Alice Lowe makes her feature film directorial debut, writing and starring in Prevenge, an offbeat thriller about a pregnant woman following the murderous instructions of her unborn baby.
Taking just 11 days to shoot, Alice Lowe’s directorial debut is a feat of efficiency and technique. Across a breezy ninety minutes, Lowe’s comically absurdist tendencies splatter a stylised stage influenced by the likes of Argento, Lynch and her good pal Ben Wheatley whose film Sightseers she co-wrote and starred in.
Prevenge is delightfully subversive, both in narrative construction and thematic sensibilities, reversing the classic revenge motif to appear as both revelation and twist, and turning a pregnant woman’s life-giving biology into a purveyor of death. Lowe, who also wrote the film, stars as its sadistic protagonist. She evokes a sense of otherworldly aloofness through the ever-present vacant, ghost-like expressionlessness of the pregnant mother-to-be Ruth.
What’s wonderful is how she’ll throw in a momentary lapse in her character’s enigmatic reservation that genuinely unnerves. It’s evident when Ruth has gone into “kill” mode and works especially well during a sequence in which she’s in costume for Halloween, particularly a delicious jump cut that reminded me of Friedkin’s dream sequences in The Exorcist.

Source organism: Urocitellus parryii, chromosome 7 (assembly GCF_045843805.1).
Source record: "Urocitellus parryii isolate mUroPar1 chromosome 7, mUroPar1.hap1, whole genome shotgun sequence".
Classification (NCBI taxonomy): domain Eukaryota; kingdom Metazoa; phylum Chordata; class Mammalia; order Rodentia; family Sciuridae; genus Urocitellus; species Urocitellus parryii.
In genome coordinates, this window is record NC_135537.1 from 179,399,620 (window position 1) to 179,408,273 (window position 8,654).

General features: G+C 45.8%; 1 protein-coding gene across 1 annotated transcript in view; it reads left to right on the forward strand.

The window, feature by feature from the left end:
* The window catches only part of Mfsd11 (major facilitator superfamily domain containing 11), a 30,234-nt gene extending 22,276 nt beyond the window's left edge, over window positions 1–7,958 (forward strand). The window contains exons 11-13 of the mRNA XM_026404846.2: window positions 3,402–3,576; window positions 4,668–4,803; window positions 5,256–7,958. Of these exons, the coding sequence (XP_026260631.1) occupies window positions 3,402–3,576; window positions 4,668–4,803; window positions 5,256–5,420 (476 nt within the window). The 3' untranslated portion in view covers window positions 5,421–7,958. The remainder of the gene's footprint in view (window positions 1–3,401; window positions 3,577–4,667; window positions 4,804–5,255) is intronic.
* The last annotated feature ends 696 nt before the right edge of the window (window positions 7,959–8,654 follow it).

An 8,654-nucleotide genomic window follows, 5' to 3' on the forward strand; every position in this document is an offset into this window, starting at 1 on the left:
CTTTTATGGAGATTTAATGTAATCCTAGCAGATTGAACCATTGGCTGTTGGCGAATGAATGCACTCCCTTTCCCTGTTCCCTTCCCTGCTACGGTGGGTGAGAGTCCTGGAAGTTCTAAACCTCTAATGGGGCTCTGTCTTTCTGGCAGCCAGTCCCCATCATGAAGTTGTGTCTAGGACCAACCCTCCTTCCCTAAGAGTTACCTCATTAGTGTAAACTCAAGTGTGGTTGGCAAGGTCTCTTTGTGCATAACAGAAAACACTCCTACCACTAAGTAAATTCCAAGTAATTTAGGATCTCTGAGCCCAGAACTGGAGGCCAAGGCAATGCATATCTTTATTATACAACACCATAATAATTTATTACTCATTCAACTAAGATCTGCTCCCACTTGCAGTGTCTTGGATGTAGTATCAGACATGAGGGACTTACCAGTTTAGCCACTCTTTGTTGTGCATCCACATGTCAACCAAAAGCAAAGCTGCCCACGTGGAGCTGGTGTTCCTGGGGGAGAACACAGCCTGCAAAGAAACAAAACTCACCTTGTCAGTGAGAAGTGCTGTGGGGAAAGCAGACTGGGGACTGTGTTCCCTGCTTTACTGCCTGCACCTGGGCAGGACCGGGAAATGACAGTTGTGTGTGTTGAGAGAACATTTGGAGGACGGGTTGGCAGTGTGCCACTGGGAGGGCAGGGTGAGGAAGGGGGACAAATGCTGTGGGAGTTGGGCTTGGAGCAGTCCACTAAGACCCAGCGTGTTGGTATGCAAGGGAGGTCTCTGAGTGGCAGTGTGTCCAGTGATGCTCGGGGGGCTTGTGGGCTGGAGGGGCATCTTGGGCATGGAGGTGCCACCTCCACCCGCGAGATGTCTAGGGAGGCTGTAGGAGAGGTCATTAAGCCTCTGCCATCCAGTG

Structured with an offbeat indifference in line with its tone, Prevenge isn’t a prototypical revenge thriller and may, by dismissing convention, leave some audiences cold. Indeed, it makes a point of hiding context as a way of underlining this pregnant woman’s possible psychosis, the disembodied voice of her unborn foetus guiding her knife possibly being the conclusive evidence. But interestingly it is its murderous guidance that indicates why she might have chosen her targets.
Filmed during Lowe’s real life pregnancy, Prevenge gives new meaning to the term prepartum anxiety. It’s a quirky celebration of mother-child bonds steeped in pitch black comic irony. Lowe’s humour is the standout factor, her delivery suited to a script brimming with sarcasm and wit, but as a director she also concocts moments of genuinely chilling suspense.
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